Yecla - Our month living in Spain

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Yec 001After a month on the road exploring Morocco & relaxing in Granada, we travelled by bus to Murcia then on to Yecla. Yecla is a town of 30,000 in the North of Murcia close to the border with Alicante and Valencia, and was the location we were going to spend the rest of March.

Yec 002To understand how we came to visit Yecla, a place I’m sure most people won’t know, we have to go back a year to when Rina and I went on a Conservation Volunteers Australia Wombat Weekend. On this trip we met a Spanish couple, who lived in Adelaide, and their sister, who was visiting from Spain. We became friends over the course of the weekend and met for dinner a few times throughout the year. At one of these dinners we described our intention to visit Spain and work for an Organic Farm and hopefully experience a little of Spanish life. Martin told us that he and his brother were part of an organic collective in Yecla and said that he would see if it was possible for us to work with them. He did, and now we were travelling to a town we knew very little, of to meet people we didn’t know, let alone what they looked like.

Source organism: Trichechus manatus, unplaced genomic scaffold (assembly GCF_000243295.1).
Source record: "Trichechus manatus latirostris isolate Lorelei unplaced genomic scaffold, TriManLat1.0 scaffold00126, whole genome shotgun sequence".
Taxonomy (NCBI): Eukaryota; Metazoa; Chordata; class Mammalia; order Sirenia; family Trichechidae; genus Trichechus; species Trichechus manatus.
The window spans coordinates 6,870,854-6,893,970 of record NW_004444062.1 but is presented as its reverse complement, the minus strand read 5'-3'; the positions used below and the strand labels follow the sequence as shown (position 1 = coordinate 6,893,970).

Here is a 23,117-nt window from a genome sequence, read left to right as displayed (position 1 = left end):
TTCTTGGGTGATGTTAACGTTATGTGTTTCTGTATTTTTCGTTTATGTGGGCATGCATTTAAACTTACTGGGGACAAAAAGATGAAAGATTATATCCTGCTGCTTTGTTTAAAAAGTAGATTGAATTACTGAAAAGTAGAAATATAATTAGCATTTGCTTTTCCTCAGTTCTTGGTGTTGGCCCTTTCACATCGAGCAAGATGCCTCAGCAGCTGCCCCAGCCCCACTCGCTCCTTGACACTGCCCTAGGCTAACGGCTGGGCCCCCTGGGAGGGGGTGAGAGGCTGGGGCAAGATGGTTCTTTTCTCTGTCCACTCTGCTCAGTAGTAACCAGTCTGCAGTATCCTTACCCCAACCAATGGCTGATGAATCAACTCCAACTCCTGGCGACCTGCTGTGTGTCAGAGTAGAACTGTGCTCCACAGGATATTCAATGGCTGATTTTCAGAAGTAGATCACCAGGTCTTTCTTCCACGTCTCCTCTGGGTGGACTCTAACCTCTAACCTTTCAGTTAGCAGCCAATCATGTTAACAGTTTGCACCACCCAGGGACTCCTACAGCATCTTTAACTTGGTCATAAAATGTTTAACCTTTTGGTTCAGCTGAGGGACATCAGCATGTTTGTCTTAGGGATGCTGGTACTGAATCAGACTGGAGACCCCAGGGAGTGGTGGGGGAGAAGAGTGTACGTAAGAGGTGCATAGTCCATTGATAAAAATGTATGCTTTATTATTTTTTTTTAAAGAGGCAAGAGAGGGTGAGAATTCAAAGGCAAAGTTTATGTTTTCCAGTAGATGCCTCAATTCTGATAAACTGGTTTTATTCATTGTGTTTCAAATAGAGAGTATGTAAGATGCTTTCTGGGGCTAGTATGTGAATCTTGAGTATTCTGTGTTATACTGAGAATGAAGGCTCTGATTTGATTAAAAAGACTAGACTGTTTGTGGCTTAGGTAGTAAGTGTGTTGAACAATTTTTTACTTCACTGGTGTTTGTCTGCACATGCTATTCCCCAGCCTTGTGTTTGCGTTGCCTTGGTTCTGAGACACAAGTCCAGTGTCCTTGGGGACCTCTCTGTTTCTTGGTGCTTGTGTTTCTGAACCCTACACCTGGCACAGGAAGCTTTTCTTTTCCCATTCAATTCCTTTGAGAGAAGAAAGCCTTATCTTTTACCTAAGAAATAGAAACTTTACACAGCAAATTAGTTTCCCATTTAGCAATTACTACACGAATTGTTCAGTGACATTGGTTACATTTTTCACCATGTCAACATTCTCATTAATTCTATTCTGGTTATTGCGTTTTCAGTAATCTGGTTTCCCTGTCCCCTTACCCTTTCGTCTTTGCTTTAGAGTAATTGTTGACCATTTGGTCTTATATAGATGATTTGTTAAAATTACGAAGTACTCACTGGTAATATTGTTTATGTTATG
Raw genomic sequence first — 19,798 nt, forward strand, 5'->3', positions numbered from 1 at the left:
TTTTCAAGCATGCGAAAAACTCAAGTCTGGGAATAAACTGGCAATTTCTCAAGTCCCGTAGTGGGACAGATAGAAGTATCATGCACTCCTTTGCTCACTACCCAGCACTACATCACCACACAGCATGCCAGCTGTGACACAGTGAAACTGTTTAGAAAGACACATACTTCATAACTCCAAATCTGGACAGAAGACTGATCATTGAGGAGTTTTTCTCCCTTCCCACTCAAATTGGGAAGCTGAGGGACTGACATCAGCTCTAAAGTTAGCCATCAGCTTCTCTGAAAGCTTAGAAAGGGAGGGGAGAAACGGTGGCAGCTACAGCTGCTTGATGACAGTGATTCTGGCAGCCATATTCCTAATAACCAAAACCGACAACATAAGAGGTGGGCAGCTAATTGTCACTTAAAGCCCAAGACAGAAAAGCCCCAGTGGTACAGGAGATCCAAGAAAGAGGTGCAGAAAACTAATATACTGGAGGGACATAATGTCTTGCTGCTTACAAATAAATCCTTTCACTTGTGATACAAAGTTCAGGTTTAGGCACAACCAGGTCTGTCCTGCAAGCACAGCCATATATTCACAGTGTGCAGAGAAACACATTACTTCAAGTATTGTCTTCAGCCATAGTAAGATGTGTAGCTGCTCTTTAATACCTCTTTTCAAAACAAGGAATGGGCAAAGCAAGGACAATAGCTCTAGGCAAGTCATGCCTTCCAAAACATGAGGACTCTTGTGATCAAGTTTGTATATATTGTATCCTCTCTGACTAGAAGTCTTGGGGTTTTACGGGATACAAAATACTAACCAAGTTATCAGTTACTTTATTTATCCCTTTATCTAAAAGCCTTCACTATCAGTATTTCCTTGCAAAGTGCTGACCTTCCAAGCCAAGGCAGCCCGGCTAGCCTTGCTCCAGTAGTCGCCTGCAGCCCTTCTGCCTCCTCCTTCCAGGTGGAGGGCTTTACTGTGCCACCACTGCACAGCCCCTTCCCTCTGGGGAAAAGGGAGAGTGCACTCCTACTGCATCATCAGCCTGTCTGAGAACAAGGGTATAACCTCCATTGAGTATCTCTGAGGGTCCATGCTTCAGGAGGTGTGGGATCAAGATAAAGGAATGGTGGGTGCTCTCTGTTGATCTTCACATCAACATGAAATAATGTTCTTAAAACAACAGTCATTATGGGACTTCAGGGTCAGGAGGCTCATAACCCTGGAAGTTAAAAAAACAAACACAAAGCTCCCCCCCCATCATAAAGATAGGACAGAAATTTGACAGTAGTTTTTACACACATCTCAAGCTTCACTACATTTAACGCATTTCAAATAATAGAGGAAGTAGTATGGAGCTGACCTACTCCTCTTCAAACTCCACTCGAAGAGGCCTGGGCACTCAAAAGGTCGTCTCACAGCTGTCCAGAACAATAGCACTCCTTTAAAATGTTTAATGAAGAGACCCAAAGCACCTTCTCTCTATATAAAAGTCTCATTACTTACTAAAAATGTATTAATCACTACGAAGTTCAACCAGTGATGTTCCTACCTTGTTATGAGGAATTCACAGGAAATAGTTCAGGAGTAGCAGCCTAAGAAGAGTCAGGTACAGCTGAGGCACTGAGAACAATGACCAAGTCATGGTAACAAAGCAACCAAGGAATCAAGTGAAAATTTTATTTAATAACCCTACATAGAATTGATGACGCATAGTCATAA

Yec 003When we arrived in the early evening we were greeted warmly by Pepi, Paco and Elie (Martin’s family) and soon found ourselves a little out of our depth. We had undertaken a small amount of study in Spanish the previous year but were not at all confident in speaking it, and for the most part people in Yecla did not speak English. Thankfully we had the foresight to download Google Translate to assist us with our vocabulary. For the first few days Google Translate was essentially how we spoke but gradually we began to understand the language and even to speak a little without the aid of a translator.

The month went by in a blur and what started as being a study of Spanish life became a deeply personal experience. We met many wonderful people who we know count as friends and as part of our extended family. To attempt to tell the entire experience would take volumes (which I may one day publish), so I will tell a little of everything and if you want more then catch me up sometime and buy me a drink.

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The Yeclanos we met were a mix of various backgrounds, joined by family, friendship and geography. They were some of warmest and generous people I have ever met, and gave us a home away from home. Each of them told us their stories and we told them ours as we shared our time. I do not think I have ever felt love for people as quickly as I did here.

Yec 009Yecla has many unique aspects to its culture which includes their dialect. Learning to understand Spanish here was interesting because of the unique words of Yecla as well as their pronunciation of words we already knew. It was common for them to drop the ‘s’ at the end of words and the ‘d’ from others (especially from the middle of a word). I’m sure that many people thought we were a bit soft in the head when we stared blankly, attempting to translate, as they spoke.